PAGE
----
While not a game to be missed, be sure to clear over 100 hours on your calendar, and while you’re at it play Rebel Galaxy atop a toilet to save time. This is a long game, with a choice driven story, that never lets its foot off the warp drive. Did I mention the dusty southern rock infused soundtrack? It’s awesome. It mirrors the rebellious, cutthroat, and chaotic environment you are trying to survive in. Sit back, forget about shaving, and let Rebel Galaxy own your soul for the next few months. – Leo
When you look at the tortured and controversial development path of Star Citizen, with its insane crowd-sourced funding and astronomical budget, the fact that Rebel Galaxy was developed by TWO people makes an already impressive game look even more so.
Like Darkest Dungeon, this is another game from a small development team where all the pieces are so well-crafted and joined together that the end result is a masterpiece. The Firefly inspiration is front and center, from the western-tinged score to the the conceit of a lone weathered ship travelling the badlands of the ‘verse from one job to the next, hoping to earn enough income and resources to make it to the next journey. But there are also strong hints of influence from games like Freelancer and the X series, with an open universe, side quests and exploration that reward you with upgrades, credits, and trade, adding depth to the game beyond the well-made campaign.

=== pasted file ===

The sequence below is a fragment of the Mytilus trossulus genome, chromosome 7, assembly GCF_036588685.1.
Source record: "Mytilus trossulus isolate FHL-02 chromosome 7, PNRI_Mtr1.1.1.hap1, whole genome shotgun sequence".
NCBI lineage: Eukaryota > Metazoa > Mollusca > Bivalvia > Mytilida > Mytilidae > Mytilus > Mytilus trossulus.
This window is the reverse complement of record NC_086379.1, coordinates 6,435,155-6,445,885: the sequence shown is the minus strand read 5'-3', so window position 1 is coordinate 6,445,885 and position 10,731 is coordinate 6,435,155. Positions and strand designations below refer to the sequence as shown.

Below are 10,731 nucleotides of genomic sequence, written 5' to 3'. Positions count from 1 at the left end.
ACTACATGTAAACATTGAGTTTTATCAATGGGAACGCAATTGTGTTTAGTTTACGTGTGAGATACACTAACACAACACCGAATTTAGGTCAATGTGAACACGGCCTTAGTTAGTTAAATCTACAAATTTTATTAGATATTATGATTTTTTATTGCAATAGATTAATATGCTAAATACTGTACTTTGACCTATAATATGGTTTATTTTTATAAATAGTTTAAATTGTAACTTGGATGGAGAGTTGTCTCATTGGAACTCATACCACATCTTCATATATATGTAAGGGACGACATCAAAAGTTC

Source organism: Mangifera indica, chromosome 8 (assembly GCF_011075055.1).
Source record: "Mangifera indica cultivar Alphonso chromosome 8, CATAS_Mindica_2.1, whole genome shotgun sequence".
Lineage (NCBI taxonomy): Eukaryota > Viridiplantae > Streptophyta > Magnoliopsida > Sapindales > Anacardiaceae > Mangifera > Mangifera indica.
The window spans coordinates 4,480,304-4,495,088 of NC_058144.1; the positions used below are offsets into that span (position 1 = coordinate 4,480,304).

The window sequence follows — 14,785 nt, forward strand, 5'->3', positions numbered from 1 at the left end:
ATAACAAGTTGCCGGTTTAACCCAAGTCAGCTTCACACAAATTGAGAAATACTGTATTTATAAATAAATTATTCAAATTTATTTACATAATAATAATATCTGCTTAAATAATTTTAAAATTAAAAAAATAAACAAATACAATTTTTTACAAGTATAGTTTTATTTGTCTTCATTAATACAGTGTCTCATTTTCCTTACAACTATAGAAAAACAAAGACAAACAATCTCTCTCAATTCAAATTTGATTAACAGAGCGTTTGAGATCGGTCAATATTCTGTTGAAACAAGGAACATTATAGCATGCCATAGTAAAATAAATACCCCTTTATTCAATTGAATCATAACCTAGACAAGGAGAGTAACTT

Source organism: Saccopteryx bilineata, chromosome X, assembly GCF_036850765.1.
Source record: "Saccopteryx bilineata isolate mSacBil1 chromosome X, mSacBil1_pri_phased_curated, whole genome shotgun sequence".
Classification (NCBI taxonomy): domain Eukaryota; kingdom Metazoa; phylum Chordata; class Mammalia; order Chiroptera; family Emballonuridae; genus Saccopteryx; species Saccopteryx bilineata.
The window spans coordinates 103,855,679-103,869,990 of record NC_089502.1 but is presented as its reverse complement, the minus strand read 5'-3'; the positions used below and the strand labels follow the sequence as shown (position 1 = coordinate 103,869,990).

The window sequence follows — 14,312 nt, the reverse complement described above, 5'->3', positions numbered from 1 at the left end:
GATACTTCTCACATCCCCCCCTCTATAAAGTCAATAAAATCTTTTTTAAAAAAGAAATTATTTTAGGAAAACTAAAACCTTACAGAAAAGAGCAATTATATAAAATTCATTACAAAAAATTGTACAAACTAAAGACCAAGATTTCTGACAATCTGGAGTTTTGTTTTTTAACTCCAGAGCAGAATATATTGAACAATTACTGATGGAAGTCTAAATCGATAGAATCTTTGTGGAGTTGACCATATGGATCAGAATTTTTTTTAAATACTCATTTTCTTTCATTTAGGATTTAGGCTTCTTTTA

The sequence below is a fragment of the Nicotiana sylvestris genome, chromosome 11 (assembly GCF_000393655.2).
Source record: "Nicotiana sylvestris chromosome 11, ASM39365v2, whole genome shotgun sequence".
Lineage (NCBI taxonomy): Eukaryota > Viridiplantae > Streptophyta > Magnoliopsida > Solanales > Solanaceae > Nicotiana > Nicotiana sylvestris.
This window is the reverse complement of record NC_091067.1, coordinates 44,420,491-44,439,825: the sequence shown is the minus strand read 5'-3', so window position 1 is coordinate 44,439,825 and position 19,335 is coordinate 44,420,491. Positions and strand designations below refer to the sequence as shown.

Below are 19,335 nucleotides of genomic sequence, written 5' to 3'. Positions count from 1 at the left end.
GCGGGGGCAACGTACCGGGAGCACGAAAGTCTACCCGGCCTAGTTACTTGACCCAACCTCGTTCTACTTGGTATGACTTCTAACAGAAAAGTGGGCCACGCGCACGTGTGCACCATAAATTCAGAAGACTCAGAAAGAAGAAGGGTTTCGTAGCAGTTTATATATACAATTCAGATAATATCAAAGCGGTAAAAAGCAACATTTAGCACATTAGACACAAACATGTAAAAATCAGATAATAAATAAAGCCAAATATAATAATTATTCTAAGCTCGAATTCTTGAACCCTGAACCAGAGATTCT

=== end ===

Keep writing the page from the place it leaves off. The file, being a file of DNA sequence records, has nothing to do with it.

Combat is almost naval in nature, with the focus on using “broadside” tactics and the challenge of out maneuvering enemies. Rebel Galaxy has a strong arcade feel, versus the more complicated and sluggish feeling of other space sims, with the end result of engagements that are exciting, filled with tension and as reliant on reflexes and timing as they are on loadouts and upgrades. Want to play the best game released by a two-man studio in 2015 and one of the best games of 2015 in general? Then play Rebel Galaxy and blaze your trail to fame in a universe full of action and adventure.